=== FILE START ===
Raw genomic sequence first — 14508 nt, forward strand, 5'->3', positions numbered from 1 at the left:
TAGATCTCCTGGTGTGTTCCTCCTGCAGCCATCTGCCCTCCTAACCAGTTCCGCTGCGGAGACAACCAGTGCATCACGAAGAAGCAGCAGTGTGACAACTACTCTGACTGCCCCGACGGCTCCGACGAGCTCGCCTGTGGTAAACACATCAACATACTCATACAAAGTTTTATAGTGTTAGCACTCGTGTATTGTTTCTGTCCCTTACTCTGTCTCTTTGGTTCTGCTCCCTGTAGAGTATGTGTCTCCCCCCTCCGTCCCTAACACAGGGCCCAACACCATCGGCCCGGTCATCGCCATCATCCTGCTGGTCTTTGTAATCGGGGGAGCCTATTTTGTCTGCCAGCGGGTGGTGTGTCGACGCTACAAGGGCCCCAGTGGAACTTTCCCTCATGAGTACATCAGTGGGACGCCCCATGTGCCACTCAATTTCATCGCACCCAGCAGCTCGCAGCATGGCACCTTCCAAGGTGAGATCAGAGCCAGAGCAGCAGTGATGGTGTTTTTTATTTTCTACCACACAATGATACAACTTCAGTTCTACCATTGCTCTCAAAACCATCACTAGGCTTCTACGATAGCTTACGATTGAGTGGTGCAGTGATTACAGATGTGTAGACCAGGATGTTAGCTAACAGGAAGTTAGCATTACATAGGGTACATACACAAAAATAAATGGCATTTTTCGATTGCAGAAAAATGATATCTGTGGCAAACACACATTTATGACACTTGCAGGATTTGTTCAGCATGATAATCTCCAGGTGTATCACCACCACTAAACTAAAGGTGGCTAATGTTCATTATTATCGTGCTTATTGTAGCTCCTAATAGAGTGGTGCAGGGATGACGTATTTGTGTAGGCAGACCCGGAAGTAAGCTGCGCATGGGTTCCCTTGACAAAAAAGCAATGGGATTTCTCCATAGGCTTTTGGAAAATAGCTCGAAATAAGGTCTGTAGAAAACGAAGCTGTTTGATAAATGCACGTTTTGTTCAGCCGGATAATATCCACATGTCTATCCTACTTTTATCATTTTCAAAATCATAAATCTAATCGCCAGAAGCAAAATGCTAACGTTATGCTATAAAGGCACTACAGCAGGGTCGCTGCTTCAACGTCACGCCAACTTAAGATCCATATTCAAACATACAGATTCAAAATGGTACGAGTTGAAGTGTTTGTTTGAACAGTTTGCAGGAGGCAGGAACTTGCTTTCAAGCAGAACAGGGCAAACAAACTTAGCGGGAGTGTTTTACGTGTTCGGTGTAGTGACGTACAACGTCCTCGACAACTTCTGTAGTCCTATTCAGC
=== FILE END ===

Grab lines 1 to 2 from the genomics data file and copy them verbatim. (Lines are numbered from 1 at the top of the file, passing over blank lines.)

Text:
Raw genomic sequence first — 14508 nt, forward strand, 5'->3', positions numbered from 1 at the left:
TAGATCTCCTGGTGTGTTCCTCCTGCAGCCATCTGCCCTCCTAACCAGTTCCGCTGCGGAGACAACCAGTGCATCACGAAGAAGCAGCAGTGTGACAACTACTCTGACTGCCCCGACGGCTCCGACGAGCTCGCCTGTGGTAAACACATCAACATACTCATACAAAGTTTTATAGTGTTAGCACTCGTGTATTGTTTCTGTCCCTTACTCTGTCTCTTTGGTTCTGCTCCCTGTAGAGTATGTGTCTCCCCCCTCCGTCCCTAACACAGGGCCCAACACCATCGGCCCGGTCATCGCCATCATCCTGCTGGTCTTTGTAATCGGGGGAGCCTATTTTGTCTGCCAGCGGGTGGTGTGTCGACGCTACAAGGGCCCCAGTGGAACTTTCCCTCATGAGTACATCAGTGGGACGCCCCATGTGCCACTCAATTTCATCGCACCCAGCAGCTCGCAGCATGGCACCTTCCAAGGTGAGATCAGAGCCAGAGCAGCAGTGATGGTGTTTTTTATTTTCTACCACACAATGATACAACTTCAGTTCTACCATTGCTCTCAAAACCATCACTAGGCTTCTACGATAGCTTACGATTGAGTGGTGCAGTGATTACAGATGTGTAGACCAGGATGTTAGCTAACAGGAAGTTAGCATTACATAGGGTACATACACAAAAATAAATGGCATTTTTCGATTGCAGAAAAATGATATCTGTGGCAAACACACATTTATGACACTTGCAGGATTTGTTCAGCATGATAATCTCCAGGTGTATCACCACCACTAAACTAAAGGTGGCTAATGTTCATTATTATCGTGCTTATTGTAGCTCCTAATAGAGTGGTGCAGGGATGACGTATTTGTGTAGGCAGACCCGGAAGTAAGCTGCGCATGGGTTCCCTTGACAAAAAAGCAATGGGATTTCTCCATAGGCTTTTGGAAAATAGCTCGAAATAAGGTCTGTAGAAAACGAAGCTGTTTGATAAATGCACGTTTTGTTCAGCCGGATAATATCCACATGTCTATCCTACTTTTATCATTTTCAAAATCATAAATCTAATCGCCAGAAGCAAAATGCTAACGTTATGCTATAAAGGCACTACAGCAGGGTCGCTGCTTCAACGTCACGCCAACTTAAGATCCATATTCAAACATACAGATTCAAAATGGTACGAGTTGAAGTGTTTGTTTGAACAGTTTGCAGGAGGCAGGAACTTGCTTTCAAGCAGAACAGGGCAAACAAACTTAGCGGGAGTGTTTTACGTGTTCGGTGTAGTGACGTACAACGTCCTCGACAACTTCTGTAGTCCTATTCAGC